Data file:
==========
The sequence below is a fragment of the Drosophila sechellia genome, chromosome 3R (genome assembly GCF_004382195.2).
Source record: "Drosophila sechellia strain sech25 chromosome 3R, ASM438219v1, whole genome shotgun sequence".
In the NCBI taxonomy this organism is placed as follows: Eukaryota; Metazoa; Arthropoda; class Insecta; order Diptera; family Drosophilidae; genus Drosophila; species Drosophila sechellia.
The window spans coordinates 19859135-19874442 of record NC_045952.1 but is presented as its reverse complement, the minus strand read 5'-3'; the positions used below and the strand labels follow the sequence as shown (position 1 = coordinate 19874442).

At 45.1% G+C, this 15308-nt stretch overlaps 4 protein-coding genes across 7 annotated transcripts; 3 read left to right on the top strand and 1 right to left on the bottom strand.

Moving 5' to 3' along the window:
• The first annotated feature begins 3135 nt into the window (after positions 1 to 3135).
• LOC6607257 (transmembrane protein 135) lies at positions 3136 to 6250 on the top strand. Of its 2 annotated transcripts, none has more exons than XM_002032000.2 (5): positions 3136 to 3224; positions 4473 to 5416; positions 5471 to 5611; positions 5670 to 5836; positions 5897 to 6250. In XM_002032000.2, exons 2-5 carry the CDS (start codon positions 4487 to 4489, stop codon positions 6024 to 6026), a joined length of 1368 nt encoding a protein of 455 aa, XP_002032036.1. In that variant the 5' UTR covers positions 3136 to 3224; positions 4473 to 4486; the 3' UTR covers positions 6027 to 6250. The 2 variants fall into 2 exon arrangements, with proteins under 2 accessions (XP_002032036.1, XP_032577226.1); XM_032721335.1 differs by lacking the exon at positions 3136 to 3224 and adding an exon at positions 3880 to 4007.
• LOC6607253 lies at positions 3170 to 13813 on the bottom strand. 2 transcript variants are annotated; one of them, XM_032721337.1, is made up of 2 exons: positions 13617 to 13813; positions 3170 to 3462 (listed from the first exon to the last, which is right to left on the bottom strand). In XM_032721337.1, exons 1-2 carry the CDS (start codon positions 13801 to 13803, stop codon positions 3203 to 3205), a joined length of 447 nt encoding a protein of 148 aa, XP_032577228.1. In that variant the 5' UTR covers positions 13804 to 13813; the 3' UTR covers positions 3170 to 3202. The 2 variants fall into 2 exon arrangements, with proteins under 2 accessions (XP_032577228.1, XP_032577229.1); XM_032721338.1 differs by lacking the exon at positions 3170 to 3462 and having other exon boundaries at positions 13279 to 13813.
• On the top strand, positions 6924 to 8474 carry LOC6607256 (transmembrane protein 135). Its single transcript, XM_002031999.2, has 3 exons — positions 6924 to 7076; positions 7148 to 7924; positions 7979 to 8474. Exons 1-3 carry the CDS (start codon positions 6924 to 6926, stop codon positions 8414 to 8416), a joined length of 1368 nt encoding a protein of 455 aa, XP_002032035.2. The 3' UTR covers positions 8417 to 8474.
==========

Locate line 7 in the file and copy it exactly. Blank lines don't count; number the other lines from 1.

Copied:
• The first annotated feature begins 3135 nt into the window (after positions 1 to 3135).